State Street repays NPRF €2.6m in non-contractual charges
IRELAND - State Street has been forced to repay Ireland's National Pensions Reserve Fund (NPRF) €2.65m in commissions after it was revealed charges in excess of the agreed transition management costs had been levied.
According to the annual report of the Office of the Comptroller and Auditor General, the overcharge occurred when State Street was disposing of €4.7bn worth of assets between February and May last year and has resulted in the company's suspension from the reserve fund's transition manager panel.
Describing the transition management mandate, the report said it entailed the sale of assets "for a management fee based on the value of the assets disposed".
"No other compensation, other than certain foreign exchange costs, was to be paid to SSBE [State Street Bank Europe]," the report said, noting that the amount payable under the contract would come to €698,000.
The report added that the National Treasury Management Agency, in charge of the reserve fund's assets, became aware of press reports in October 2011 that two senior executives had departed SSBE and requested additional information.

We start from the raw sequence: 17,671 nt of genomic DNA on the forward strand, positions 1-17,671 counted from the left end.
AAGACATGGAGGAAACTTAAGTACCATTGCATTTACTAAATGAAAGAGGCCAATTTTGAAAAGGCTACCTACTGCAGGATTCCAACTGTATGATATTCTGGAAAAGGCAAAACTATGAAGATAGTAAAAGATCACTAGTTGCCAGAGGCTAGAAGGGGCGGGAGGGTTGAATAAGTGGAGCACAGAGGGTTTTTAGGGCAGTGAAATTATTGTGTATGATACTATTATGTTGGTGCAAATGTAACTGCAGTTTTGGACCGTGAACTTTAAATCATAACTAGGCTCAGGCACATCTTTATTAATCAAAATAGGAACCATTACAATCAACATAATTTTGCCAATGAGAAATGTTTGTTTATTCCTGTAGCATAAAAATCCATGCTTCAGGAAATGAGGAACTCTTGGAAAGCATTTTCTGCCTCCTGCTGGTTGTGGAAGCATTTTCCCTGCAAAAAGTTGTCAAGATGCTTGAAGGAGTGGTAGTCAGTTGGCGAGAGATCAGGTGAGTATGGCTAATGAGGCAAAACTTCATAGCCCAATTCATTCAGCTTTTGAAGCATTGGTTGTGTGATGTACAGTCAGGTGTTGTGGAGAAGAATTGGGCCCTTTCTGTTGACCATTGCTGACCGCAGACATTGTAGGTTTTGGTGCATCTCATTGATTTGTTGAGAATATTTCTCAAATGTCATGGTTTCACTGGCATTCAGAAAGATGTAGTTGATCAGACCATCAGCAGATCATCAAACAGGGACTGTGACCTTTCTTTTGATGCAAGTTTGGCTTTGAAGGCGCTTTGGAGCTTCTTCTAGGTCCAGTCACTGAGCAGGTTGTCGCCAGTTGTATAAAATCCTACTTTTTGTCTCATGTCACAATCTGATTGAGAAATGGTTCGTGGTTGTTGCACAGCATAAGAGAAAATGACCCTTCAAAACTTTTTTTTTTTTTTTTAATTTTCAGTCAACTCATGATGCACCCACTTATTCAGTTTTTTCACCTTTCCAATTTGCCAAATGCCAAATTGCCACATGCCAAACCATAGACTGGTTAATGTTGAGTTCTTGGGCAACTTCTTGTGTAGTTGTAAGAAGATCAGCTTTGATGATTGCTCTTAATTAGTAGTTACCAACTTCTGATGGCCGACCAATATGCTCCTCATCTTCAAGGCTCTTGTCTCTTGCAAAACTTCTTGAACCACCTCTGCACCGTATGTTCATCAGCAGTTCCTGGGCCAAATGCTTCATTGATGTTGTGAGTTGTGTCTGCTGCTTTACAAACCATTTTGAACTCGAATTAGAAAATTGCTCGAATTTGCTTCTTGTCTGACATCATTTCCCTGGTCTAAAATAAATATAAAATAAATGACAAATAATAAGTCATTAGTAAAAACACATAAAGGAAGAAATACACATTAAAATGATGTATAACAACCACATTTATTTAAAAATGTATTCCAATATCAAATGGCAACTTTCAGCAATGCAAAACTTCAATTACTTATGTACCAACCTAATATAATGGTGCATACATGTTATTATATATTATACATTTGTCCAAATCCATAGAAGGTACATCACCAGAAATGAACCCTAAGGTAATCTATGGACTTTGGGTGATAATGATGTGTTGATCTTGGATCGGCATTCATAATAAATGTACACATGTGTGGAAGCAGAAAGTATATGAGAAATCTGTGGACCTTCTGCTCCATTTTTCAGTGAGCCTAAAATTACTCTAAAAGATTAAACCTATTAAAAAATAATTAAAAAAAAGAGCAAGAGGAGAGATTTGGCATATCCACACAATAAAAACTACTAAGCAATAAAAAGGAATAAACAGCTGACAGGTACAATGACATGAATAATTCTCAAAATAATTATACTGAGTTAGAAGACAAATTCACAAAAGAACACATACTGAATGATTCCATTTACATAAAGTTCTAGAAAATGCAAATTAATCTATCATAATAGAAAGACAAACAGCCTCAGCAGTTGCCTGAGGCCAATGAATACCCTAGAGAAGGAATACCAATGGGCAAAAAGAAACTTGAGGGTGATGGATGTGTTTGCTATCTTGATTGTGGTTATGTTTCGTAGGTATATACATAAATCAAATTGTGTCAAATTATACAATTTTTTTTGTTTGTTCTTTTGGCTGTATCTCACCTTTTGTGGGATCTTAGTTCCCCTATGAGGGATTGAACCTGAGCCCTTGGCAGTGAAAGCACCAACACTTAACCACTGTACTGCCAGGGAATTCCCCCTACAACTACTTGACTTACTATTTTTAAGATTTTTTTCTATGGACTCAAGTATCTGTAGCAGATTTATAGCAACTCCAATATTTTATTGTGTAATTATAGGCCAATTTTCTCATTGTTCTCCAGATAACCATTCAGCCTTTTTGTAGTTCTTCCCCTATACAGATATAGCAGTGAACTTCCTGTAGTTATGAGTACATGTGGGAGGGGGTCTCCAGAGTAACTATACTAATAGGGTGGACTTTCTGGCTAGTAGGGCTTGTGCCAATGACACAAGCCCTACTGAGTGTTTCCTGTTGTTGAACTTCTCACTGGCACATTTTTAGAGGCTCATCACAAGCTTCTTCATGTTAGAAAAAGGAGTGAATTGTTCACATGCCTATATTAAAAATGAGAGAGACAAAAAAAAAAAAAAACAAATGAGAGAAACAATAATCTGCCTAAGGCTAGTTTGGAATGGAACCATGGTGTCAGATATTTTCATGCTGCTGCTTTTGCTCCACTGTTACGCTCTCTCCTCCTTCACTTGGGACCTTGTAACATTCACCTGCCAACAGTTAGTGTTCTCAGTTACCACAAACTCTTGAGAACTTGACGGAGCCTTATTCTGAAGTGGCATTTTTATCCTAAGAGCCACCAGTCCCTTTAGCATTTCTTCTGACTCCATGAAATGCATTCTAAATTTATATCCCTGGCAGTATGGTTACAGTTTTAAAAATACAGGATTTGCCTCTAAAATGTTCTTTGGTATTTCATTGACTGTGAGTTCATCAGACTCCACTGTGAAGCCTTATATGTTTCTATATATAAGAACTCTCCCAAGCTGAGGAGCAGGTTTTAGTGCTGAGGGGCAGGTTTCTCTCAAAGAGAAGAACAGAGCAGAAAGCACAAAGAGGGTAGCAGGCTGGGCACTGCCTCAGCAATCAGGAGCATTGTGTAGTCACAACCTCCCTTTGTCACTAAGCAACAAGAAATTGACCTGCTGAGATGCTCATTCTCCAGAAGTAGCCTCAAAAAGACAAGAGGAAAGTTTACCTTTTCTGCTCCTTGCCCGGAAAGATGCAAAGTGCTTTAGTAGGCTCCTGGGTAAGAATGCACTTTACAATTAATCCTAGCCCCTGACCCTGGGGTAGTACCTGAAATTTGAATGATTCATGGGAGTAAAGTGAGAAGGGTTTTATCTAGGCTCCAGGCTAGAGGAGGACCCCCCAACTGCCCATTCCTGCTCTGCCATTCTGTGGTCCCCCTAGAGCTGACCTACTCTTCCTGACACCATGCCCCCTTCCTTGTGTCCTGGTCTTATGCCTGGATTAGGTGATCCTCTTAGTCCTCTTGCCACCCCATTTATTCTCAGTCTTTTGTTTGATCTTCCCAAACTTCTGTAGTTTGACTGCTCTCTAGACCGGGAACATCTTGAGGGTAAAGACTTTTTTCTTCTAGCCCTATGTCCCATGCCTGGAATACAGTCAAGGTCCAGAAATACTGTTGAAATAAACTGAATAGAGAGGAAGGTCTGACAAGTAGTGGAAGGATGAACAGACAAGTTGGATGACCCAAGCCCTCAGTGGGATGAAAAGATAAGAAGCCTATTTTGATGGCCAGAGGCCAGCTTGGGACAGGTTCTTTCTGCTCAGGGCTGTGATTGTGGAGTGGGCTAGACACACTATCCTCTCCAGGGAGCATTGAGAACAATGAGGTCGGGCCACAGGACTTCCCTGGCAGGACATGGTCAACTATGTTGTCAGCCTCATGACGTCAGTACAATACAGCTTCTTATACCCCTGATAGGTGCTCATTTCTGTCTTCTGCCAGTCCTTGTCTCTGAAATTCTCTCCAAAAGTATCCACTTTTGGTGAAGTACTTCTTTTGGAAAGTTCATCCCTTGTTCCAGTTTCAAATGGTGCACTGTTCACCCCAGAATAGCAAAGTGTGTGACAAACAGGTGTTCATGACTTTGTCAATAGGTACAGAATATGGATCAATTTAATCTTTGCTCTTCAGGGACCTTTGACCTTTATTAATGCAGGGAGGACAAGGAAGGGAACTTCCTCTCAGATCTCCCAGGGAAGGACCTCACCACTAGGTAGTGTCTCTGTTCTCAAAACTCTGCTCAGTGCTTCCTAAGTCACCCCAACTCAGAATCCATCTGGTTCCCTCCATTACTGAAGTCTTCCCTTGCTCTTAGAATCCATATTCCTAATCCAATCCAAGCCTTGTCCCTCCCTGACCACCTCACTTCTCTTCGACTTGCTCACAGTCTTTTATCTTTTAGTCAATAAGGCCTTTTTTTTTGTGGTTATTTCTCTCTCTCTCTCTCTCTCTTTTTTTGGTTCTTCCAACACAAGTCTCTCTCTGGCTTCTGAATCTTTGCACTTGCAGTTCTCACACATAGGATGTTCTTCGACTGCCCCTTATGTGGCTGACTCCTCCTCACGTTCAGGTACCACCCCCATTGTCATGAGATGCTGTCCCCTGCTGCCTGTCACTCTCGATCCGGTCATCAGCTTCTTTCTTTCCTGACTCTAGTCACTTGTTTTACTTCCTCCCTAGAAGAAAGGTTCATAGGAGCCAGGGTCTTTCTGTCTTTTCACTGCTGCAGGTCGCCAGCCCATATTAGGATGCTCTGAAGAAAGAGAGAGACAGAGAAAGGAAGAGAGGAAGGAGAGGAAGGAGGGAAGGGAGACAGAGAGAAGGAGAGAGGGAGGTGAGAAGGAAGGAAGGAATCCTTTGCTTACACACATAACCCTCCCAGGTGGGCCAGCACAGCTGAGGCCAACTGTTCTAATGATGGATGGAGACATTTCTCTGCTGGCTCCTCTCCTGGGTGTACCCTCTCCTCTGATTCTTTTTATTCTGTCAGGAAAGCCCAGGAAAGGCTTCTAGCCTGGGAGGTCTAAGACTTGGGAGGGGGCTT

The report added: "SSBE wrote to the NTMA explaining that it had reimbursed a UK client following the application of a commission that had not been expressly agreed with the client, had taken appropriate internal steps to guard against further occurrences of that nature and was conducting a comprehensive review of the small number of other transitions in Europe from earlier in 2011 in which it had agreed to apply a management fee only."
The NTMA learned that its transition mandate was also under investigation, with State Street acknowledging in November that year that commission "for which there was no contractual agreement" had been applied to its mandate.
The repayment of €2.65m was eventually found by an independent review conducted by PwC's Boston office to be €40,000 too high.
However, it had been agreed in advance that the NPRF would not be required to repay any funds should the initial payment be incorrect.
A spokeswoman for State Street declined to comment on the case.